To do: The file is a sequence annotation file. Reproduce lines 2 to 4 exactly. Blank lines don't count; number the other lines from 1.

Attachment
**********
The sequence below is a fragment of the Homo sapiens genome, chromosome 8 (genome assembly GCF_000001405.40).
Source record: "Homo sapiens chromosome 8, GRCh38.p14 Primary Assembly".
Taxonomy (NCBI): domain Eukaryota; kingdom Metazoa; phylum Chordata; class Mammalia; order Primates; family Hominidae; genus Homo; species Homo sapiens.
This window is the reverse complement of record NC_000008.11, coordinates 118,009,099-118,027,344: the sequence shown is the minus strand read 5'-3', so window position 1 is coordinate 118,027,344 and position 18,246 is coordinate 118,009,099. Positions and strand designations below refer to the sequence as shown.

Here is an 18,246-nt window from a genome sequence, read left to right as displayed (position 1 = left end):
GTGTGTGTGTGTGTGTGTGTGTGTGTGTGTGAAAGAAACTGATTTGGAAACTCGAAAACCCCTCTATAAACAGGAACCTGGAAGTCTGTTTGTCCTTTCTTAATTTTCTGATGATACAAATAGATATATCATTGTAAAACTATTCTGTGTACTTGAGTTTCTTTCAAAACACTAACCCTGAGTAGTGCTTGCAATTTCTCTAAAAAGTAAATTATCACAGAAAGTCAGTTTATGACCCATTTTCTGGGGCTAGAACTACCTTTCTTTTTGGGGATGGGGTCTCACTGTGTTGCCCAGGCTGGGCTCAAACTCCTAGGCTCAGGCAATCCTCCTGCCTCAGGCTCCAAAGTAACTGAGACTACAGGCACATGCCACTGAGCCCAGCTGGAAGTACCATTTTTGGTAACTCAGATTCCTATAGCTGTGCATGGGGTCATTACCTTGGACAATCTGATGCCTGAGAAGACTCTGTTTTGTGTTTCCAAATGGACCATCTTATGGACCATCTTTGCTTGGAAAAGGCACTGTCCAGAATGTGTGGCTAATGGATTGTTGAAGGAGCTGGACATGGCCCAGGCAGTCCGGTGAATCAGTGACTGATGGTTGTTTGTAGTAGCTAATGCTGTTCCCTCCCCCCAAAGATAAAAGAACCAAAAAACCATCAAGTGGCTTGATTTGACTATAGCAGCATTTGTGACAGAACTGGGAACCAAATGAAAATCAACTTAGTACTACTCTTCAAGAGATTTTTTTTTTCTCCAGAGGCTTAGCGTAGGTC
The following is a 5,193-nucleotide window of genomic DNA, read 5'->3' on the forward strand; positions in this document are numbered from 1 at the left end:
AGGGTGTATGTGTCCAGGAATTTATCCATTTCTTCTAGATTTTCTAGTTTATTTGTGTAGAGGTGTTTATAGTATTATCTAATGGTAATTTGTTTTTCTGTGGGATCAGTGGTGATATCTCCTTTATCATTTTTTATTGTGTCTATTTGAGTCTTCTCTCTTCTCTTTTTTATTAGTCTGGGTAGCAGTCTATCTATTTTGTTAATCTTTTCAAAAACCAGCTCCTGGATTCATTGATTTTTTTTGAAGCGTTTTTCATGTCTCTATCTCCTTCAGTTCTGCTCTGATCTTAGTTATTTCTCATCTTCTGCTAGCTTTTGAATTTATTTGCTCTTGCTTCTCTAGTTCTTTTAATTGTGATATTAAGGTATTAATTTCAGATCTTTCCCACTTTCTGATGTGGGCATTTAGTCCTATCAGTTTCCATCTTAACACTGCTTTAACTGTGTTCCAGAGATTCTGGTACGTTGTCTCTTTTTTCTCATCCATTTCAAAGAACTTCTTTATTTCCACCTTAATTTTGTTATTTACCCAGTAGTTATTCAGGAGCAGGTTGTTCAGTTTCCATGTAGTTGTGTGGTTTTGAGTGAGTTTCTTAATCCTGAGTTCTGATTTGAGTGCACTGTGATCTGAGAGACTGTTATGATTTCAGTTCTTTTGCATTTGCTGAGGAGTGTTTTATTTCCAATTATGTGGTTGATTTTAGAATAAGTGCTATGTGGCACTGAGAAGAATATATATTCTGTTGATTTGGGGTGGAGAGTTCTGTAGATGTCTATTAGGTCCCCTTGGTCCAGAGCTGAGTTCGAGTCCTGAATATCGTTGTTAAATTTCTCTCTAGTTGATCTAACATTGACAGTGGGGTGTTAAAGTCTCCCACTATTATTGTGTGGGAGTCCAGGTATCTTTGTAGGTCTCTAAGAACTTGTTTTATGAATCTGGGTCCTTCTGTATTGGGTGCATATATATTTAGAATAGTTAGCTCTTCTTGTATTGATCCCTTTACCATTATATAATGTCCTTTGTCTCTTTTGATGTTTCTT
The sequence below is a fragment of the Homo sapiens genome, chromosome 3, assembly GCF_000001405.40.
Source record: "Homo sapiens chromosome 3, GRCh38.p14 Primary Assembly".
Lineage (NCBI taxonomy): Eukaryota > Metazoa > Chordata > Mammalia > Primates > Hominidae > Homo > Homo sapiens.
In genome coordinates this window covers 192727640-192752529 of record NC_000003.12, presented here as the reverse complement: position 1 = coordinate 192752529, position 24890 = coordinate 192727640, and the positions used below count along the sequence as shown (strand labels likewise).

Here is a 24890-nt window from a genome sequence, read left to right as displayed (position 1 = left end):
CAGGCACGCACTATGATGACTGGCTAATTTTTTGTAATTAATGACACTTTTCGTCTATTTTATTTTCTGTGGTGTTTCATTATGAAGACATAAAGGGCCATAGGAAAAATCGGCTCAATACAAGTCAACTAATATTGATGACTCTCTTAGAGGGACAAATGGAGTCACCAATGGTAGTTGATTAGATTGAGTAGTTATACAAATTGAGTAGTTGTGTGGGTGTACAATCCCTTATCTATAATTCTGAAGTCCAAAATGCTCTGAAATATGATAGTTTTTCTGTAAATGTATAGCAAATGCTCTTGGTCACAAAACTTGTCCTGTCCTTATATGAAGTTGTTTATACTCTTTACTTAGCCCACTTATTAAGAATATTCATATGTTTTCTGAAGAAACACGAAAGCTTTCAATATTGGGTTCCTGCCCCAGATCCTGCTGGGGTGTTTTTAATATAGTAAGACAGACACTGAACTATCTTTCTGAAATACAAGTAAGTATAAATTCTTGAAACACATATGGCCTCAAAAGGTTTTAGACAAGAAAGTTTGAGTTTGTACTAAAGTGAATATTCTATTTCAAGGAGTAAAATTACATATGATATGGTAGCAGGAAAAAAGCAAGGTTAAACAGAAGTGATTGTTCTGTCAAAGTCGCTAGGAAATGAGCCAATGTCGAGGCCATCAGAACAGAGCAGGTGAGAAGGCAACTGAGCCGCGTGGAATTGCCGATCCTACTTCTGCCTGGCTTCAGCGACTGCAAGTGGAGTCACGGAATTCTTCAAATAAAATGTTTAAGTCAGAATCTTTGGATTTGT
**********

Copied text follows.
Source record: "Homo sapiens chromosome 8, GRCh38.p14 Primary Assembly".
Taxonomy (NCBI): domain Eukaryota; kingdom Metazoa; phylum Chordata; class Mammalia; order Primates; family Hominidae; genus Homo; species Homo sapiens.
This window is the reverse complement of record NC_000008.11, coordinates 118,009,099-118,027,344: the sequence shown is the minus strand read 5'-3', so window position 1 is coordinate 118,027,344 and position 18,246 is coordinate 118,009,099. Positions and strand designations below refer to the sequence as shown.